Usually, my rants are on subjects that I know inside out. Today’s rant is going to be on a subject about which I know just enough to make an idiot out of myself, and I’m OK with that.
Lately, I’ve been running into more and more people who are using their Thrift Savings Plan (TSP) account for more active trading. They’re trying to beat the fund indexes by moving in and out of the different funds. Basically, they’re trying to time the market with a tool that’s 100% unsuitable for the goal.
Timing The Market Rarely Works
Let’s start with something that doesn’t seem like it needs to be said: Timing the market almost never works better than boring buy-and-hold investing. Sure, there are exceptions. You can always find one guy that made a bjillion dollars selling everything in mid-2007 or buying the C and S funds in early 2009. But for the vast majority of folks, market timing is a losing game; even if you don’t lose actual value, you’re going to lose compared to buying-and-holding (assuming, of course, that your buy-and-holds are smart choices to begin with.)
The TSP Is Not Made For Trading
The TSP is particularly unsuited for anything that involves timing. There are three main reasons why this is true:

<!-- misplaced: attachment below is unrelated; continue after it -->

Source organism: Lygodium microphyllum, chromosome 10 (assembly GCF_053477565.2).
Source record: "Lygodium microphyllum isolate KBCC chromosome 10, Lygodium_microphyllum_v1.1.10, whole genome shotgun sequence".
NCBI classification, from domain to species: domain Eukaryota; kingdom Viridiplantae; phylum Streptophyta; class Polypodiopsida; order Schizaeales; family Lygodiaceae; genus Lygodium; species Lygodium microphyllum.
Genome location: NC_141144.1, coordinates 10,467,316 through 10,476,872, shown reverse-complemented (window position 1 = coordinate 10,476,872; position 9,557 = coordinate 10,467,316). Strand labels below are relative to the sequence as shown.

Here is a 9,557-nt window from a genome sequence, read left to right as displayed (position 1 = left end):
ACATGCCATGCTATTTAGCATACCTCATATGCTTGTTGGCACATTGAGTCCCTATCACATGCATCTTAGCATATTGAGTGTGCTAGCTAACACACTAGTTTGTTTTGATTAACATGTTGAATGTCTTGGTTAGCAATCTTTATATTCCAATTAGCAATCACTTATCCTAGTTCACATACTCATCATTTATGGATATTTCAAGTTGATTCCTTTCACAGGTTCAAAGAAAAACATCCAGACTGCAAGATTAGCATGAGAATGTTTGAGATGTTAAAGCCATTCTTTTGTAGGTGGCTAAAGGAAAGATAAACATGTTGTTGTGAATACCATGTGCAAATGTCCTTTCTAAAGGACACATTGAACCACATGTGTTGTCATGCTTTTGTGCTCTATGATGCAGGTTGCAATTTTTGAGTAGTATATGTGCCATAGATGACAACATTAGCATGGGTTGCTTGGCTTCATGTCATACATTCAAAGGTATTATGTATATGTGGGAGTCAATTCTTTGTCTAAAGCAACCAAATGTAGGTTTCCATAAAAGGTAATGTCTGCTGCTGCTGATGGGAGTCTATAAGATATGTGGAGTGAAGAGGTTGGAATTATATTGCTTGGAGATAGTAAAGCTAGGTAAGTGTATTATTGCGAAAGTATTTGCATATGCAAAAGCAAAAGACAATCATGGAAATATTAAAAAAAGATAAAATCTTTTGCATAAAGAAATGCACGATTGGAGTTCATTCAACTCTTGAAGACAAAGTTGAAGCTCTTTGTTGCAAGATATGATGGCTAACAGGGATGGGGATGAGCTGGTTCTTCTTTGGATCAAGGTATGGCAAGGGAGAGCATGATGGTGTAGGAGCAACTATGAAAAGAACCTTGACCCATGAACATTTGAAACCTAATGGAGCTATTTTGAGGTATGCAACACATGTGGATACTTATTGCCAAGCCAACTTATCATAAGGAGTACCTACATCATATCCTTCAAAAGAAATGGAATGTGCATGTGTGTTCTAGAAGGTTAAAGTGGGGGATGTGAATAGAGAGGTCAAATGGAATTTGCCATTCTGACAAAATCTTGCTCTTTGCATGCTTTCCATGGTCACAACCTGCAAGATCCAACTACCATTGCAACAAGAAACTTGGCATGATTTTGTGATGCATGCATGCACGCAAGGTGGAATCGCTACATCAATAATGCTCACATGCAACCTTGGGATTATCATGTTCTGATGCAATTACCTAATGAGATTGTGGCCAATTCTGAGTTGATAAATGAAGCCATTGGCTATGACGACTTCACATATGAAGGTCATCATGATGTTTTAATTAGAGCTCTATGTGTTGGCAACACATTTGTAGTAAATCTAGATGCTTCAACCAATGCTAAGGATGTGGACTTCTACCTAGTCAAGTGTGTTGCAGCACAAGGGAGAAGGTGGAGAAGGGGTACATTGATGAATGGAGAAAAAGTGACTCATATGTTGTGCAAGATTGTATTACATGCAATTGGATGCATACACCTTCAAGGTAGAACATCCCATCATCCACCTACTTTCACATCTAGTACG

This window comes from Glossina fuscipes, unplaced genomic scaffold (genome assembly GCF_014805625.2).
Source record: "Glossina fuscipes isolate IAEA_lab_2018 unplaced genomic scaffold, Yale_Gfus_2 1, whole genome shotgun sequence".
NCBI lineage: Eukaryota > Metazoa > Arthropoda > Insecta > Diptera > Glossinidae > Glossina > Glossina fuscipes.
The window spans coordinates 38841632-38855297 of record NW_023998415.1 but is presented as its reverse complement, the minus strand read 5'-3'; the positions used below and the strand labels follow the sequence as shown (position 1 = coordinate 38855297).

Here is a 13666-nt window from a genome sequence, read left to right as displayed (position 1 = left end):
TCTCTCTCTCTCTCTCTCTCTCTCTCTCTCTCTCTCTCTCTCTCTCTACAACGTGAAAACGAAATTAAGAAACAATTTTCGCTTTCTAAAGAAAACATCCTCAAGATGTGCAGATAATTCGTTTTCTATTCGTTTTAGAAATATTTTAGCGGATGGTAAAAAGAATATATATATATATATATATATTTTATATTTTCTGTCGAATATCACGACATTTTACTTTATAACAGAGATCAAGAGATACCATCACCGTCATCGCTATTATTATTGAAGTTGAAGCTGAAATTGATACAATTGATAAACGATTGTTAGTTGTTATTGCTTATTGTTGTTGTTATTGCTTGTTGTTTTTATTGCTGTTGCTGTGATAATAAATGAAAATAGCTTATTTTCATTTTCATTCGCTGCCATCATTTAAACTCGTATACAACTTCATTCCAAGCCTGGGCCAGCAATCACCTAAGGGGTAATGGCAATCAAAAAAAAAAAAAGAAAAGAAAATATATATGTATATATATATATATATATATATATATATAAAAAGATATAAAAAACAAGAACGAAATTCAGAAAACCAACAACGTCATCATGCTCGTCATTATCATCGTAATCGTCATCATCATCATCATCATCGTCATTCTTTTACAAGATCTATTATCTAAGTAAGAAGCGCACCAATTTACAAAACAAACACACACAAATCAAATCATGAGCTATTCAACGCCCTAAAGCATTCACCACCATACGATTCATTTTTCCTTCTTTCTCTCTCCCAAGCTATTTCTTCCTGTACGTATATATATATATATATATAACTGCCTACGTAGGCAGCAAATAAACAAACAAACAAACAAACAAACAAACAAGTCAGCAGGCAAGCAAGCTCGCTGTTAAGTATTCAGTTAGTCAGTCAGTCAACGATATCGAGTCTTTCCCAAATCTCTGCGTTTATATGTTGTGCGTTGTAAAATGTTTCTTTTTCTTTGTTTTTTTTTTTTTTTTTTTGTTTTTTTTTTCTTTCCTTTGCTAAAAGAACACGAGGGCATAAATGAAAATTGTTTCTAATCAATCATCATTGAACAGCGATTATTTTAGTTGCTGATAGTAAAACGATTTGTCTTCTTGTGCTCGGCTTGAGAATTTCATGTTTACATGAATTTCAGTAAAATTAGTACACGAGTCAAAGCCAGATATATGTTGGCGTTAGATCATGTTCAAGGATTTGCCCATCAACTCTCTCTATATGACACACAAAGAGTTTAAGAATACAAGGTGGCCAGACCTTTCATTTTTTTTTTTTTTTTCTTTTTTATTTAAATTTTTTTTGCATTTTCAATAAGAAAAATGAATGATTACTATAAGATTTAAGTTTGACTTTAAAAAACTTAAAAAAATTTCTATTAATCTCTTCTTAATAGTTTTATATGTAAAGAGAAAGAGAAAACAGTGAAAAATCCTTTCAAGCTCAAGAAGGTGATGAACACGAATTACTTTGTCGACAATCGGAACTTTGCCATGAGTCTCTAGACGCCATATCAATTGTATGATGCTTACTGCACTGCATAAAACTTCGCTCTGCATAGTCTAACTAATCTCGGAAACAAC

Order processing time: TSP transfer orders are not processed immediately. Transfers processed prior to 12 noon Eastern time are generally processed on that business day. Transfers processed after 12 noon Eastern time are generally processed on the next business day. That means your transfer could take 5 to what, 100 hours to take effect? (If you placed the transfer on a Friday afternoon and Monday was a holiday.)
Limited transfers authorized: Inter-fund transfers within TSP are limited. You may only redistribute your account balance amongst all the funds for your first two transfers of the month. Any subsequent transfer made in the same month may only move money into the G fund.
Values are determined daily: From the TSP website,
“The TSP is a daily valued plan which means the value of your account is determined each business day based on the daily share price and the number of shares you hold in each fund.
At the end of each business day, after the stock and bond markets have closed, the total value of the funds’ holdings (net of accrued administrative expenses) is divided by the total number of shares outstanding to determine the share price for that day.”
These three aspects of TSP make it an unsuitable tool for anything that even vaguely resembles market-timing, regardless of whether you’re trying to catch smaller fluctuation or big swings. Don’t get caught up in the hype of earning an extra $3.42 by risking your well-thought out investment strategy. If you must try to beat the markets, then limit your ‘brilliant investor’ fund to 10% of your asset allocation and use a brokerage account designed for trading, not your TSP.
Many thanks to Doug Nordman of The Military Guide for making sure that I said all these things right! He’s a lot smarter than I am when it comes to investing.